«U.S. Government: Publicly censure Alexander Dvorkin and the Saint Irenaeus of Leon Information-Consultation Center (SILIC)) for their ongoing disinformation campaign against religious minorities»
U.S. Commission on International Religious Freedom (USCIRF) has recently published the report entitled “The Anti-cult Movement and Religious Regulation in Russia and the Former Soviet Union”.
The importance of the document is perhaps still not completely clear to non-experts. Instead, the defenders of freedom of belief and, judging by their deafening silence, even the so-called "anti-cult” groups have grasped it very well.
They are probably holding their breath to see if the storm subsides, to understand if they can get away with abandoning Alexander Dvorkin alone to feed the Lions. But the issue will not be dismissed so quickly and threatens to have harmful consequences for the galaxy of micro-associations that for decades have been fostering intolerance against religious minorities with disinformation campaigns that, in some countries, have generated serious and true discrimination and persecutions.
The well-known sociologist and international expert on religious movements Massimo Introvigne explained it well in the article he dedicated to this story entitled «USCIRF Exposes European “Experts” Who Support CCP Campaigns Against “Cults”». Making a brief and acute analysis of the document Introvigne points out that «Although this part of his “disinformation campaigns” is not mentioned by the USCIRF, Dvorkin has regularly supported the CCP in its repression of movements labeled as xie jiao. Dvorkin went repeatedly to China and Hong Kong to offer his support to the persecution of Falun Gong, to deny that the CCP is harvesting organs from prisoners of conscience, and to applaud the repression of The Church of Almighty God. In turn, the CCP has supported Dvorkin’s campaigns against the Jehovah’s Witnesses in Russia, and “imported” them to China.»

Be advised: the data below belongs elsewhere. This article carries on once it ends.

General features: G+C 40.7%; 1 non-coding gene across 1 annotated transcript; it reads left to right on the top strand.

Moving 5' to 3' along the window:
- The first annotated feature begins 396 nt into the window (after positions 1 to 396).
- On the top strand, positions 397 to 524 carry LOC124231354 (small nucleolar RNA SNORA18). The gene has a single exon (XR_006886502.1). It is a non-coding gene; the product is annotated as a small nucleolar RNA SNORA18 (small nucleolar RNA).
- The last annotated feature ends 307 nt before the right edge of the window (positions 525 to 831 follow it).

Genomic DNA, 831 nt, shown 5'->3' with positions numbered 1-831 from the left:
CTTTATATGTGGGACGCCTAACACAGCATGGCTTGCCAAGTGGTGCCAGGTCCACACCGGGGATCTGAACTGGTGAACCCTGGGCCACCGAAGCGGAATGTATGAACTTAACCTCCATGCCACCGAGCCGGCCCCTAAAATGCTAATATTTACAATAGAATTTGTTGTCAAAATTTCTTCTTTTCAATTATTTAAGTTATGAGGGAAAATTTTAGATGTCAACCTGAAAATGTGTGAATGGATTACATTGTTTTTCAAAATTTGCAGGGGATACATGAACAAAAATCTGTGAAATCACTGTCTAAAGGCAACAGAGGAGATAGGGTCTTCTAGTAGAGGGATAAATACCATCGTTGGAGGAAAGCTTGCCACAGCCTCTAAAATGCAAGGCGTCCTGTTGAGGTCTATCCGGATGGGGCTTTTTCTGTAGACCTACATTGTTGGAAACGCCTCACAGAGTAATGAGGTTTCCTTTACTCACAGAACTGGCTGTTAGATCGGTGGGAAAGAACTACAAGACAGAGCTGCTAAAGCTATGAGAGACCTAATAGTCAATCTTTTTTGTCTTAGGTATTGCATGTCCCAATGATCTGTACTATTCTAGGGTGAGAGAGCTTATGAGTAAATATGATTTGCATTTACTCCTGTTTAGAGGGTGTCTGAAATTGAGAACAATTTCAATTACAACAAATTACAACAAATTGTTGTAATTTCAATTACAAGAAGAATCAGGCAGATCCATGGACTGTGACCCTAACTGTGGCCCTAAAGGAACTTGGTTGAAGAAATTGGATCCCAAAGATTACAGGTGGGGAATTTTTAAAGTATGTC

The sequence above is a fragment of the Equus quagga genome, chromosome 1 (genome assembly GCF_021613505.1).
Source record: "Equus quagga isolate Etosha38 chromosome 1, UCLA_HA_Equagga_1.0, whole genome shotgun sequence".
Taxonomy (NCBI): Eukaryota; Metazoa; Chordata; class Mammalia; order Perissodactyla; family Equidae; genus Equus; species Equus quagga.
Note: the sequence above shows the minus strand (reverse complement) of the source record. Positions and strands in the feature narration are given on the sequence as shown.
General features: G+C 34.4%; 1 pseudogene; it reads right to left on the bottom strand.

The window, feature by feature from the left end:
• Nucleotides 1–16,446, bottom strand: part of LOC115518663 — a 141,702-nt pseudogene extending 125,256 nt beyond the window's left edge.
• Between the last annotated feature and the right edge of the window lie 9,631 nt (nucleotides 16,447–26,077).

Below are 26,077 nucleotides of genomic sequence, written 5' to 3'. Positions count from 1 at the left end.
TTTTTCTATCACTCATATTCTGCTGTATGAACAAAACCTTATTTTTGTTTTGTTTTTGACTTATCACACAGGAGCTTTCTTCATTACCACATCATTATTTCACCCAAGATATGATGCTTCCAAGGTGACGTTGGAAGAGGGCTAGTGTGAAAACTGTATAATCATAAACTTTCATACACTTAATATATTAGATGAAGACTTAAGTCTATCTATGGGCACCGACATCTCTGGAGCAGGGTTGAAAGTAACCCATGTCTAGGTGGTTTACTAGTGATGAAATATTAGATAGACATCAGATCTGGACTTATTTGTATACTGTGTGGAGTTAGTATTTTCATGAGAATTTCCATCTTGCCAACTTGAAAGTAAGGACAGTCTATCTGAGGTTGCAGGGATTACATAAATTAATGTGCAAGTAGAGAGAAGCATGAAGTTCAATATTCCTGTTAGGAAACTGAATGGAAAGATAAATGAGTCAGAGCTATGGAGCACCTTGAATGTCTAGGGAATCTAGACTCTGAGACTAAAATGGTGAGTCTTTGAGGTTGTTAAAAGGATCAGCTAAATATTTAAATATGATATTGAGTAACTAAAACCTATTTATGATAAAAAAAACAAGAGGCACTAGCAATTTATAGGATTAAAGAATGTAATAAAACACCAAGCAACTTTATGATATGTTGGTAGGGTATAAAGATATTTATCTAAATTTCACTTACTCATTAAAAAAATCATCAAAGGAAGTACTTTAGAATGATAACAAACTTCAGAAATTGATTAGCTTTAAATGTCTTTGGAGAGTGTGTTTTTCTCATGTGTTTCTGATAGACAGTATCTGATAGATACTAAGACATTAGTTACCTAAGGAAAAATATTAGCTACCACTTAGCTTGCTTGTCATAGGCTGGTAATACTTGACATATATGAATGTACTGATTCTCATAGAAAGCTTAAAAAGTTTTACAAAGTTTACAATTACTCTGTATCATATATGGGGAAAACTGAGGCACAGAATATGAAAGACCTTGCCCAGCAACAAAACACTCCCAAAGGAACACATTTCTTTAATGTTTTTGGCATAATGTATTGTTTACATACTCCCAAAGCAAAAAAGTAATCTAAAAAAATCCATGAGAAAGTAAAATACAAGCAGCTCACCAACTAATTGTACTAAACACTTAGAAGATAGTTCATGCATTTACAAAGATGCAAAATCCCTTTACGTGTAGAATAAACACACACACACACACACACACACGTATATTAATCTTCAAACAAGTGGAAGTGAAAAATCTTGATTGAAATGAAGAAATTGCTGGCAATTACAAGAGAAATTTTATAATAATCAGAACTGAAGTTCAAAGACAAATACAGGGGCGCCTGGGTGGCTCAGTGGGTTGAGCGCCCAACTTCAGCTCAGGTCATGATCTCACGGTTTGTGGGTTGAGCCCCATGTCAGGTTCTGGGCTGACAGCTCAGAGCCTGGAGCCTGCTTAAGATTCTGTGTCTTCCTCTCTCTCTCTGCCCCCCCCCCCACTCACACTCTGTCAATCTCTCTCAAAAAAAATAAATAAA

Introvigne's notes are very important because they highlight the true extent of the problem reported by the USCIRF: the anti-religious activities of Alexander Dvorkin and his "anti-cult" association SILIC are not only a Russian problem, given that Dvorkin operates internationally as vice-president of the aforementioned FECRIS.
Moreover, the prodromes of Dvorkin's "anti-cult" activity are of "international" origin, as reported in the same report where it reads: «Moscow native Alexander Dvorkin left the Soviet Union in 1977 at the age of 20 to study in the United States, where he remained until 1992. While in the United States, he embraced Russian Orthodox Christianity and spent time working at the U.S. government-sponsored news outlet, Voice of America. His years in the country coincided with a growing anti-cult movement informed by pseudoscientific concepts like “brainwashing” and “mind control” and the theories of psychologist Robert Jay Lifton and anti-Communist activist Edward Hunter. This movement described NRMs as “fanatic“ or “bizarre,” and portrayed individual members as helpless victims without their own free will or ability to save themselves. This rhetoric enabled groups to justify the forced removal of friends and relatives from the religions of their choice, and even advocated for “deprogramming” regimens that used coercive (and highly questionable) psychological techniques. Dvorkin brought many anti-cult ideas with him when he returned to a newly-independent Russia in 1992 to work at the ROC’s new Department of Religious Education.» (editor's note: ROC stands for Russian Ortodox Church)
In practice, according to what the USCIRF reports, Alexander Dvorkin "learned the trade" 40 years ago in certain America environments (now almost disappeared) and brought them with him to Russia. But there is someone else who at the same time imported the same pseudo-scientific theories into the old world. In fact, today's FECRIS of which Dvorkin is vice-president, was born from the impulse of the American "anti-cult" group AFF (American Family Foundation, the creators of the illegal technique of "deprogramming". While Alexander Dvorkin returned to his homeland to give the start of his "anti-cult" commitment, the AFF gathered the European "anti-cult" associations to give birth to FECRIS a couple of years later.
In 2004, after strong controversies and various criminal trials against deprogrammers who kidnapped the faithfuls of religious minorities to deprogram them, the AFF changed its name to ICSA (International Cultic Studies Association). However, they maintained collaborative relationships with the "experts" of the "golden age" of deprogramming and continued to cooperate with FECRIS: the representatives of the two groups participate in their respective international conferences and ICSA is presented as a non-European correspondent for the FECRIS on the latter’s website.